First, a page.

Just a few glimpses of spring from some different churchyards in Suffolk. I think my favourite is the cherry blossom against the stone of the church wall 🙂
When travelling on the A14 in Suffolk, you can not miss the wonderful church of St John The Divine, sat up on the hill at Elmswell. We had passed by so many times and forever saying ….we must go and look….and back in the Autumn of 2013 we did. This church looks really interesting with its lovely patterned porch, I was looking forward to exploring, but I should have known, as its really quite isolated that it would be locked. The pattern on the porch was worth the break in our journey, as was the wander around the semi wild churchyard.
The church is medieval, but apparently it has a 19th century interior, due to having been nearly derelict by the early 19th century. What would have been wonderful medieval tops of the pew ends, have apprentley been sawn off…..now that would have upset me. The church seems to have a thriving congregation, and I am sure there was a key holder, but as we were short on time……. maybe next time we are passing.
This was a very special day 22nd November 2013, we were in Suffolk when I took these photos, it was the day we went to pick up Nancy our little Norfolk Terrier. Nancy was very special, because we had lost two young German Shepherd dogs very close to each other and I could not bear the thought of losing any more large dogs. We still had Nipper our Yorkie, but he was missing Rocky, so I said we could have a small dog……..small, Nancy has turned out to be a giant at heart, she is the most loveable dog that we have ever had. Rocky died about a year ago, but I know he would have loved her to bits as well as chewed her all around the edges……but back to the church.
We were too early to pick Nancy up, so we headed to the nearest church, St Mary’s at Wetherden, Suffolk. This apparently is a really interesting church, built in the middle of the 15th century, with a tower built a century earlier…..but not when its all locked up. I was hoping, that as it was a Sunday morning, someone might have been there, but no such luck So I just took some photos and the sky really was that blue. I’m not sure if we will visit again, as Wetherden is in deepest Suffolk, but it does have roof angels and wonderful medieval pew ends, so I think we will.
There is no end to the wonders of St Mary’s Church in Woolpit, Suffolk. In this post we are exploring the spectacular wooden double hammer beam roof which was constructed in the fourteenth century. The roof suffered during both the Reformation and the Civil War.
There are about 128 angels on the hammer beams above and some have shields with letters on them. It was thought that there was a complete restoration of the roof and angels in 1862, but there is an argument that the restoration was nowhere near as complete as has been made out, and many features are original.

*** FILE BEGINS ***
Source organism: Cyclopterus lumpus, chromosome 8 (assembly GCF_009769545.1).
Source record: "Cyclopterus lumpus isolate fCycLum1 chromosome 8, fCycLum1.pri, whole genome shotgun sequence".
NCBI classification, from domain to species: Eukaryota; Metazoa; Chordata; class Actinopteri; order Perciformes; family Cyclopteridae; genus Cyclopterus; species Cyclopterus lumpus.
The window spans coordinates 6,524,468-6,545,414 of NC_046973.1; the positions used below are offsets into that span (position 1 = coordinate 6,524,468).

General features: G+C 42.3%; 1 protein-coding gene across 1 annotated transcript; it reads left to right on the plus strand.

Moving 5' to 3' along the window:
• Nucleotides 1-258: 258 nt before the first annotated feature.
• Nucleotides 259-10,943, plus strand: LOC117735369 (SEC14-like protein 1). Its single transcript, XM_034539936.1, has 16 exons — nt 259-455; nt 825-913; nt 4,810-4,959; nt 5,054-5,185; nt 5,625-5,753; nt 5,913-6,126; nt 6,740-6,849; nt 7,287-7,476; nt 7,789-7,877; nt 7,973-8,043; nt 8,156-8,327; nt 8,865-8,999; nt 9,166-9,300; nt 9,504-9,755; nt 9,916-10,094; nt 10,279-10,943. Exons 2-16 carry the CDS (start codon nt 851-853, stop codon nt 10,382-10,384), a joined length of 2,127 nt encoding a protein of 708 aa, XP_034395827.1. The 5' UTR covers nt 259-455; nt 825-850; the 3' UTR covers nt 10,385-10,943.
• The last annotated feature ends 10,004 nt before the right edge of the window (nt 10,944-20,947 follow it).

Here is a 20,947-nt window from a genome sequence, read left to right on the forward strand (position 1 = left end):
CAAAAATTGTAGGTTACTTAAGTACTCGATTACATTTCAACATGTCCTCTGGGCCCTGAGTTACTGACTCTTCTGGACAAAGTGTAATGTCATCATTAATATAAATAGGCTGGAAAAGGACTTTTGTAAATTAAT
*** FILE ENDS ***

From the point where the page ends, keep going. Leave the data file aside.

William Dowsing the Puritan inspector for the area did visit Woolpit carrying out a lot of distructive work, but did not mention the angels. His delight in the destruction of angels roofs matched only that of dustuction of stained glass, so it is possible the roof had been destroyed a hundred years earlier.
But even if only a small portion of the angels are original, it is still a stunning sight and this is how it could have looked originally. I knew that Woolpit Church had an angel roof, but did not realize that it was quite this beautiful.
Not the nicest of weather to have to take church photos, but in our climate if its not raining……its a good day. We have to make the best of what we have, we visited this beautiful church back in the summer of 2013, but although it was really warm, it was very overcast. We were visiting one of the well known churches of Suffolk, St Mary’s Church in Woolpit. I have already posted about the rood screen and some churchy bits, but this post is about the exterior which in its way, is just as beautiful as the interior.
The tower which is built of flint and Barnack stone (from near Peterborough) has fallen at least three times. It was first built in 1513, in 1602 the church was severely damaged by a thunderstorm and the tower was rebuilt with a pinnacle of 66 feet. This spire was blown down in the great hurricane of 1703 and this time rebuilt with a pinnacle of 42 feet high. In July 1852, the spire was struck by lighting once again, this time is was rebuilt in the 14th century style with Norman mouldings from the old tower, the reconstruction cost £1,750.
The porch in the middle ages was used for certain rites, such as the Churching of Women and weddings. It was also used as a place to pay legacies and rents. Woolpits porch with its fine vaulted ceiling is considered a fine example of medieval architecture. In 1430 5 marks (£1.67) was left by John Brumpton for the fabric of the porch, followed by various other persons bequeathing money for the new porch. In 1474 the finishing touches were being added when Robert Lytton left £20.00 for five images to be placed in the porch. These statues were probably destroyed in the 16th/17th century, but the niches can still be seen .
It is assumed that the present church stands on the site of a smaller, earlier church built before the Norman Conquest. A more substantial church is thought to have been built in 1087, the priest’s door into the chancel on the south side is all that remains of the Norman edifice. The chancel and south aisle are 14th century, with the north aisle being 15th century.
A wonderful church to explore from the outside and there is still the medieval wonders of the interior to come.